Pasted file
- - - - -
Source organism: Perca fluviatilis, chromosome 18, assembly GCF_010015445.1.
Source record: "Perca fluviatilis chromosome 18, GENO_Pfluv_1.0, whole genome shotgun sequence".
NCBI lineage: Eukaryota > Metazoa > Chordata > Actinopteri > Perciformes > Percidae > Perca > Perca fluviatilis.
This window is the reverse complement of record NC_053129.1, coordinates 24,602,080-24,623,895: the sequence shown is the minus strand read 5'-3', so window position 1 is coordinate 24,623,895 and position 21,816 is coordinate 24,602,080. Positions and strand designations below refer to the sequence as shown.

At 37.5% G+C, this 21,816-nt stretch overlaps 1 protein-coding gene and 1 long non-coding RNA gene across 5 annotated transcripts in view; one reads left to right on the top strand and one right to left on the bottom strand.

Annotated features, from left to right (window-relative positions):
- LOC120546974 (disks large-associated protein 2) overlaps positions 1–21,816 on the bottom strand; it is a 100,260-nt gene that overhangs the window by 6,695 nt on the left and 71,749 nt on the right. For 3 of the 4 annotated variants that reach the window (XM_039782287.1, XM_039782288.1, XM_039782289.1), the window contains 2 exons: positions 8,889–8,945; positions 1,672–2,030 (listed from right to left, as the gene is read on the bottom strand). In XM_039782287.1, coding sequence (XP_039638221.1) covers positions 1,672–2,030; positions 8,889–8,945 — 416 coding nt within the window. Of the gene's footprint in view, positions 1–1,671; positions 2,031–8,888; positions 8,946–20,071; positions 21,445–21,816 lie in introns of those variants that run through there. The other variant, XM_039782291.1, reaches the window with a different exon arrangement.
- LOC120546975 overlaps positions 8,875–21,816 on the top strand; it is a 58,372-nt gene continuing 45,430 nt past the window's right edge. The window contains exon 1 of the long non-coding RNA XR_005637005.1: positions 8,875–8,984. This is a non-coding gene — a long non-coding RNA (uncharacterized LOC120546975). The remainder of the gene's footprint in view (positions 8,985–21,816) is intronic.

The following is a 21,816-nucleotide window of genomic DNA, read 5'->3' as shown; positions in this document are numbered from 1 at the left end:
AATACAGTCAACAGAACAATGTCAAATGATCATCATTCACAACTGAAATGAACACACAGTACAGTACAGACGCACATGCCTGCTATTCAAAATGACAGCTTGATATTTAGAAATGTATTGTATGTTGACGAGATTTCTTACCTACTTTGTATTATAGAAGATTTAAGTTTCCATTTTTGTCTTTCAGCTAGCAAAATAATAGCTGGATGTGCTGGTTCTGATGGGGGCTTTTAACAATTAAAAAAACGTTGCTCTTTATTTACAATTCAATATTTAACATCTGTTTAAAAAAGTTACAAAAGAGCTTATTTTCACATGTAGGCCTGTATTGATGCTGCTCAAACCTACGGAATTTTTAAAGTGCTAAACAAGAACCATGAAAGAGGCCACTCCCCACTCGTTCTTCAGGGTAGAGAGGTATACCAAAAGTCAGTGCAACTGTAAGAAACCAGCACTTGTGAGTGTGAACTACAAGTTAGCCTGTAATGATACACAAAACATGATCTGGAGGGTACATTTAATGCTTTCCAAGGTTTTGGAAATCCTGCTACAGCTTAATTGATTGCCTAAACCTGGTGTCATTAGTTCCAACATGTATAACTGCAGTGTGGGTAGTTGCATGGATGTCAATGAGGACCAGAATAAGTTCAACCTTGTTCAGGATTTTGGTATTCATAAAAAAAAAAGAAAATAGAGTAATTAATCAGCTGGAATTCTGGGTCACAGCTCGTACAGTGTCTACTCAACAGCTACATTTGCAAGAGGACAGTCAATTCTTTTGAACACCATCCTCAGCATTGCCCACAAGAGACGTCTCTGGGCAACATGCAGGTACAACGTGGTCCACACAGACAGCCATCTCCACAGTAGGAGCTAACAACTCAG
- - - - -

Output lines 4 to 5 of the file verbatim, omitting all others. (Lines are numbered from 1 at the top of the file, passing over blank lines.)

This window is the reverse complement of record NC_053129.1, coordinates 24,602,080-24,623,895: the sequence shown is the minus strand read 5'-3', so window position 1 is coordinate 24,623,895 and position 21,816 is coordinate 24,602,080. Positions and strand designations below refer to the sequence as shown.

At 37.5% G+C, this 21,816-nt stretch overlaps 1 protein-coding gene and 1 long non-coding RNA gene across 5 annotated transcripts in view; one reads left to right on the top strand and one right to left on the bottom strand.